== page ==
at end-of-line causes line not to be justified in otherwise justified paragraph




7 years ago
7 years ago


(Reporter: dave, Unassigned)




Firefox Tracking Flags

(Not tracked)



(2 attachments)



7 years ago
User Agent: Mozilla/5.0 (X11; Linux i686) AppleWebKit/536.11 (KHTML, like Gecko) Chrome/20.0.1132.57 Safari/536.11

Steps to reproduce:

In a paragraph that is {text-align: justify}, I have —es that are offset from the text by being sandwiched in   characters: e.g. "something — something".  If the — and its  s appear at the end of the line, the final   is rendered as a space, which messes up the justification of the line (making it short by a   width).

Actual results:

See and in particular the paragraph beginning "Creo que debemos construir un país del cual podamos estar orgullosos  — con..."

Expected results:

If a   appears at the end of a line in a justified paragraph, it should not render, the same as an ordinary space.

Comment 1

7 years ago
Mozilla/5.0 (Windows NT 5.1; rv:14.0) Gecko/20100101 Firefox/14.0.1

Cannot reproduce with your URL, there is no dash on line's end here. 
Please try to create a simple HTML test case and attach it here (use the "Add an Attachment" link above)

Comment 2

7 years ago
Created attachment 644709 [details]
Test case HTML page


7 years ago
Attachment #644709 - Attachment mime type: text/plain → text/html

Comment 3

7 years ago
I see your problem but it's the same in other browsers (Opera, Safari, Chrome, but not in IE8). No clue what the right thing should be.
Severity: normal → trivial
Component: Untriaged → Layout: Text
Keywords: testcase
OS: Linux → All
Product: Firefox → Core
Hardware: x86 → All
Version: 14 Branch → Trunk special-cases certain unicode characters in terms of what happens at the ends of lines.  In particular, U+0020 at end of line is removed, but nothing like that is defined to happen for any other characters.

It sounds like you're arguing for a change to the spec to include more Unicode characters in the "removed at end of line" behavior?

Comment 5

7 years ago
Hmmm... I see what you mean. The spec only explicitly mentions U+0020 as a white-space space character there, though there are several other unicode spaces that ought (IMHO) to be considered white-space in such contexts (and the spec doesn't seem to suggest that implementors must /only/ apply this behavior to the U+0020 space).

I notice, though, that FF exhibits the same behavior with   and   (as does Chrome).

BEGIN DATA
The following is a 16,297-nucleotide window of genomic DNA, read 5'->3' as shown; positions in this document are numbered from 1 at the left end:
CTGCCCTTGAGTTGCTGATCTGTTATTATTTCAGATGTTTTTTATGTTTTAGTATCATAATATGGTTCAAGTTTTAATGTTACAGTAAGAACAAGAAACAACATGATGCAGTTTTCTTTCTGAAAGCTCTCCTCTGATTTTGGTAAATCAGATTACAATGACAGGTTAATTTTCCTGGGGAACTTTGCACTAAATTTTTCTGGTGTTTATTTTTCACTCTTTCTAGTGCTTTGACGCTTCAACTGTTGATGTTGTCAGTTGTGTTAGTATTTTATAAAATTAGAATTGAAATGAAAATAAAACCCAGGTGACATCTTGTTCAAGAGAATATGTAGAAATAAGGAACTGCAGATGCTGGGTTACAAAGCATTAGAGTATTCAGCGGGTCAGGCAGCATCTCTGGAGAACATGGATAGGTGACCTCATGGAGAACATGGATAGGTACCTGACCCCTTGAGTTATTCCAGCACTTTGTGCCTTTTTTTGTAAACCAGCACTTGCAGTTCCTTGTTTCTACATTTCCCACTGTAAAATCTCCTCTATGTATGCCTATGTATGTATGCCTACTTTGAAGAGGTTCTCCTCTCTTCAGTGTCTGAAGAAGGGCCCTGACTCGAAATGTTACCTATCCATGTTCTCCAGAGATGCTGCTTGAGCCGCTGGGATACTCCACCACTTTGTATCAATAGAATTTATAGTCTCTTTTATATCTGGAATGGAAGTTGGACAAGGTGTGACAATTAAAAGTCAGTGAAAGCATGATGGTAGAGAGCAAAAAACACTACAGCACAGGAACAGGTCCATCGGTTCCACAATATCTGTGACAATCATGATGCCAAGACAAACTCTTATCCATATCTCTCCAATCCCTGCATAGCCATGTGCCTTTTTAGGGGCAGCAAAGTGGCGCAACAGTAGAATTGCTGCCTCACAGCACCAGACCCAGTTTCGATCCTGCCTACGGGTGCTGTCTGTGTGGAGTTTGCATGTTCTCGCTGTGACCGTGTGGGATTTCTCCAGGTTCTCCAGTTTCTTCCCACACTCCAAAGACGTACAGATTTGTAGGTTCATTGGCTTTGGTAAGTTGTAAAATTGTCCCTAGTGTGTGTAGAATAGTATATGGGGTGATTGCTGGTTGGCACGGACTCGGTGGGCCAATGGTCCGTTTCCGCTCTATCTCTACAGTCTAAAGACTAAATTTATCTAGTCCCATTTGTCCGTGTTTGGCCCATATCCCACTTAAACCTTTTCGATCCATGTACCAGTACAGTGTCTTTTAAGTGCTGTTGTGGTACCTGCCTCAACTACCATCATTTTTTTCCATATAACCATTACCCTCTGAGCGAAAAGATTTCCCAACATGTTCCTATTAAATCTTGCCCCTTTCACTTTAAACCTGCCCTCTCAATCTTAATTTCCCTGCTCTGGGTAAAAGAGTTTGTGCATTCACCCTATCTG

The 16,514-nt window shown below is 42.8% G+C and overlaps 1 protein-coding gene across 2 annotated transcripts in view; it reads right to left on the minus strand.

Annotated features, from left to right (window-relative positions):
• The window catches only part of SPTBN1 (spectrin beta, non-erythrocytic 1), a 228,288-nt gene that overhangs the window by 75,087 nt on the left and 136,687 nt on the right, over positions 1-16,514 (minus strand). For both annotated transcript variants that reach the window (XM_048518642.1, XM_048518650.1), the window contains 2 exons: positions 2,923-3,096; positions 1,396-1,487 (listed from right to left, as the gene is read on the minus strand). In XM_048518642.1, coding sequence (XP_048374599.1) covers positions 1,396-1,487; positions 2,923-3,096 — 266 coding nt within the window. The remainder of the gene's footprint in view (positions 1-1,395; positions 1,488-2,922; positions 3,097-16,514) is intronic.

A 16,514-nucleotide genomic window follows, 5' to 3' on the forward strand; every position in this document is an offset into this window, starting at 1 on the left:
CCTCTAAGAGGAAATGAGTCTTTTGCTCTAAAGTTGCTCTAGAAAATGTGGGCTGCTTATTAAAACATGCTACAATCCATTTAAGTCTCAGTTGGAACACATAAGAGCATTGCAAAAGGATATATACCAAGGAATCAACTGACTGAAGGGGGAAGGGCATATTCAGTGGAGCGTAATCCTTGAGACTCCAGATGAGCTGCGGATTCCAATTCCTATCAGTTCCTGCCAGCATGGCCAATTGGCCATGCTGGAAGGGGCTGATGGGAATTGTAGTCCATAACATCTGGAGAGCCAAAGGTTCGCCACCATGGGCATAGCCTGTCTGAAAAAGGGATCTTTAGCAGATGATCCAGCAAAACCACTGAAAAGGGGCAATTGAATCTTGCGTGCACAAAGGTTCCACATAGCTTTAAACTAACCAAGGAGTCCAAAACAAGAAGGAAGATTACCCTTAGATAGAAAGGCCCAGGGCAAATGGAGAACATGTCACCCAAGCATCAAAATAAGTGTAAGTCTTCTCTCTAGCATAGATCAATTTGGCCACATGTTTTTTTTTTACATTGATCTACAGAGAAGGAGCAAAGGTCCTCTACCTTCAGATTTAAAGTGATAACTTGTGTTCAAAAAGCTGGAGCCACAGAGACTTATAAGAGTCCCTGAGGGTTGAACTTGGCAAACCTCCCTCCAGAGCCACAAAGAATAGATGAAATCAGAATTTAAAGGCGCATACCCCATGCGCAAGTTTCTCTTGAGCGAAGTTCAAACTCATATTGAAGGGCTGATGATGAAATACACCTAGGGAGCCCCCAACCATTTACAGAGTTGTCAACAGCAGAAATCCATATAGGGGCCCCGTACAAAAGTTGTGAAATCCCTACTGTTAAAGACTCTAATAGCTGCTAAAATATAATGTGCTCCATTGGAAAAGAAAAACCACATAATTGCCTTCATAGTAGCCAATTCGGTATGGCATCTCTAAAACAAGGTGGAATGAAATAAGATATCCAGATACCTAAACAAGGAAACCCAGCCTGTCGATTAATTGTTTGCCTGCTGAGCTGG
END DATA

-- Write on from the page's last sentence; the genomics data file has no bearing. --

I'd hate to think that these space characters are only to be used to position items in particular ways and can't be relied on to behave typographically like spaces, but maybe that's the case.

Comment 6

7 years ago
I do note, though, that FF is careful never to /begin/ a line with any of these space characters, so it and/or the spec is sensitive to the nature of those characters to that extent.
For what it's worth, I do think this would be a reasonable spec change, personally.  Worth mailing www-style about it.
Oh, and note that seems to have much the same behavior...

And the address to mail is <>.  Sorry if that wasn't clear.  ;)

Comment 9

7 years ago
Dave, the CSS spec is not sacrosanct.
Current editor's draft:

You can join the www-style mailing list and ask for a change.
Links are in the "Status of this document" section of the specification.
Search the archive for previous discussions and read the instructions before sending a mail (a lot of very busy people will read it). 
And keep in mind that usually things are the way they are for good reasons. It's not always immediately apparent why.

Comment 10

7 years ago
Created attachment 645048 [details]
Second test case with even weirder behavior

In some cases, this test case exhibits an even worse (and more unambiguous) bug.

This test case includes several words that are separated only by this "&thinsp;&mdash;&thinsp;" separator.  By resizing the viewport, you can provoke FF to screw up the justification of the right margin of a line by as much as a complete *word* length.

Comment 11

7 years ago
Comment on attachment 645048 [details]
Second test case with even weirder behavior

On second thought, this might not be as buggy as I'd assumed. The "bug" only manifests itself when there's *nothing but* thinsp whitespace on the line, so there's ambiguity about whether the correct behavior is to respect the thinsp as such or to respect the line justification by expanding the thinsp or character spacing...


7 years ago
Attachment #645048 - Attachment mime type: text/plain → text/html
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